HOLLYWOOD KRYPTONITE

THE BULLDOG, THE LADY, AND THE DEATH OF SUPERMAN

A muddled look at the mysterious death of George Reeves, the first Superman, by poets and Hollywood buffs Kashner and Schoenberger (coauthors of A Talent For Genius: The Life and Times of Oscar Levant, 1994). The strong-jawed Reeves's real superpower seems to have been a capacity for alcohol. He also carried on a long affair with Toni Mannix, an older woman married to studio exec Eddie ``Bulldog'' Mannix, who approved of the affair. Reeves and Toni set up house in Benedict Canyon and generally lived a contented, suburban life, except for the 13 weeks in which Reeves was required to wear a blue and yellow padded suit and perform wonders on television. Reeves was a quiet fellow, well-liked on the set, though at times he was irritated by his brand of fame (he once greeted a young female fan, ``Hello, you little ovary clanker!''). But ten years into his affair with Toni, which the authors evoke with real tenderness, Reeves met Leonore Lemmon, a blonde party girl with an appetite for aging stars and gin. Toni was devastated by the breakup—by some accounts, she even had Reeves's beloved schnauzer put to sleep—and her incessant phone calls disturbed the new lovers day and night. Within a short time, Reeves was dead, apparently committing suicide in his room during a cocktail party on June 16, 1959. But rumors of a gunman persist—though just when the plot gets interesting (for Reeves comes off as little more than a cardboard figure, greatly overshadowed by his two lovers), the book becomes unhinged. The various accounts of Reeves's death are poorly presented—who was at the party? whose gun was it?—and characters flit in and out. The authors conclude it was murder, but they never assemble the pieces of the mess into a full and coherent picture. A sad life and death in Hollywood, but the gossip isn't much and the promising title turns to leaden prose.

Pub Date: Oct. 29, 1996

ISBN: 0-312-14616-7

Page Count: 224

Publisher: St. Martin's

Review Posted Online: May 20, 2010

Kirkus Reviews Issue: Sept. 1, 1996

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Stricter than, say, Bergen Evans or W3 ("disinterested" means impartial — period), Strunk is in the last analysis...

THE ELEMENTS OF STYLE

50TH ANNIVERSARY EDITION

Privately published by Strunk of Cornell in 1918 and revised by his student E. B. White in 1959, that "little book" is back again with more White updatings.

Stricter than, say, Bergen Evans or W3 ("disinterested" means impartial — period), Strunk is in the last analysis (whoops — "A bankrupt expression") a unique guide (which means "without like or equal").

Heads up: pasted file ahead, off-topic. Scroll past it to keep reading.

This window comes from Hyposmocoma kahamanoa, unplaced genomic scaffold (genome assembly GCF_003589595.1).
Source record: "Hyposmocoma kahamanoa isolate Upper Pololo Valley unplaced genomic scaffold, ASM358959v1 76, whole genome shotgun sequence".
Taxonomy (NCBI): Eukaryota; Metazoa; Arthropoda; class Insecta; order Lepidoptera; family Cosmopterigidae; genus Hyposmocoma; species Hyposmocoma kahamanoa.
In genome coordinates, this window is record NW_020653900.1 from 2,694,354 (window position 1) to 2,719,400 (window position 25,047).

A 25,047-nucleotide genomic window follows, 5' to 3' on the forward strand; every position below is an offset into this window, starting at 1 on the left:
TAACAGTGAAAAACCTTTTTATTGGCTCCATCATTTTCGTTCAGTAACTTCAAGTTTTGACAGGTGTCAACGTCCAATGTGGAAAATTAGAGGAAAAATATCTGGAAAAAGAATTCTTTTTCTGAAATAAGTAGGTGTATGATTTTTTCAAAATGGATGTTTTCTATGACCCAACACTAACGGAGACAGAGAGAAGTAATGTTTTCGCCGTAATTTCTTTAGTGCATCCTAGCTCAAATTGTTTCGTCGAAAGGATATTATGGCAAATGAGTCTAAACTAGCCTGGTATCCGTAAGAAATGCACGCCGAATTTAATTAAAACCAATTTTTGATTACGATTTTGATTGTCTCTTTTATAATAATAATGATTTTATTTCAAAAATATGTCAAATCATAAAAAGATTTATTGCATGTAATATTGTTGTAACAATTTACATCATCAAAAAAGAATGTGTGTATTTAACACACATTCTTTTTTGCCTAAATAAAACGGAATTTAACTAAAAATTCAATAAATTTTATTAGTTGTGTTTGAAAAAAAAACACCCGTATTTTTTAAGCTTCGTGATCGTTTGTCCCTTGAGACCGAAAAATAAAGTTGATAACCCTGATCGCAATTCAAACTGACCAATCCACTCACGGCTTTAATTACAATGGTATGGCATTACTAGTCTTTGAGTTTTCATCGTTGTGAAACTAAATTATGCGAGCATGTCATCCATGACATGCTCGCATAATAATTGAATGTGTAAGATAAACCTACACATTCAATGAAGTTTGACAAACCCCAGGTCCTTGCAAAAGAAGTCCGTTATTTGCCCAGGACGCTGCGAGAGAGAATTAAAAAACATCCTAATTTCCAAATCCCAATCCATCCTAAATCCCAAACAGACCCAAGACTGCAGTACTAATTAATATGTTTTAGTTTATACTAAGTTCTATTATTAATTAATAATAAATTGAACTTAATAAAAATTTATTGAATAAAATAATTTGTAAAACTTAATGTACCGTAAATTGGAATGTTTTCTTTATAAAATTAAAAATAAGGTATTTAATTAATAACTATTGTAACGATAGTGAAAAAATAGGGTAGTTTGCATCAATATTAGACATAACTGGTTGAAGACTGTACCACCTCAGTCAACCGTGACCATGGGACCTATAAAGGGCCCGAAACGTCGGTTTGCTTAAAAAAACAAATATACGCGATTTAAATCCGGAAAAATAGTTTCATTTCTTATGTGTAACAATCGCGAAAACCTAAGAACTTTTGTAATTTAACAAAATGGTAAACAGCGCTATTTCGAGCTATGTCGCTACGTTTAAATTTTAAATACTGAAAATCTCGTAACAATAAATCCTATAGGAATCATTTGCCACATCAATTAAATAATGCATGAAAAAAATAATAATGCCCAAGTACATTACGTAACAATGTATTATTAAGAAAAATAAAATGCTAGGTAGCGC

Pub Date: May 15, 1972

ISBN: 0205632645

Page Count: 105

Publisher: Macmillan

Review Posted Online: Oct. 28, 2011

Kirkus Reviews Issue: May 1, 1972

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MARTIN LUTHER KING, JR. AND THE MARCH ON WASHINGTON

This early reader is an excellent introduction to the March on Washington in 1963 and the important role in the march played by Martin Luther King Jr. Ruffin gives the book a good, dramatic start: “August 28, 1963. It is a hot summer day in Washington, D.C. More than 250,00 people are pouring into the city.” They have come to protest the treatment of African-Americans here in the US. With stirring original artwork mixed with photographs of the events (and the segregationist policies in the South, such as separate drinking fountains and entrances to public buildings), Ruffin writes of how an end to slavery didn’t mark true equality and that these rights had to be fought for—through marches and sit-ins and words, particularly those of Dr. King, and particularly on that fateful day in Washington. Within a year the Civil Rights Act of 1964 had been passed: “It does not change everything. But it is a beginning.” Lots of visual cues will help new readers through the fairly simple text, but it is the power of the story that will keep them turning the pages. (Easy reader. 6-8)

Pub Date: Jan. 1, 2001

ISBN: 0-448-42421-5

Page Count: 48

Publisher: Grosset & Dunlap

Review Posted Online: May 20, 2010

Kirkus Reviews Issue: Dec. 1, 2000

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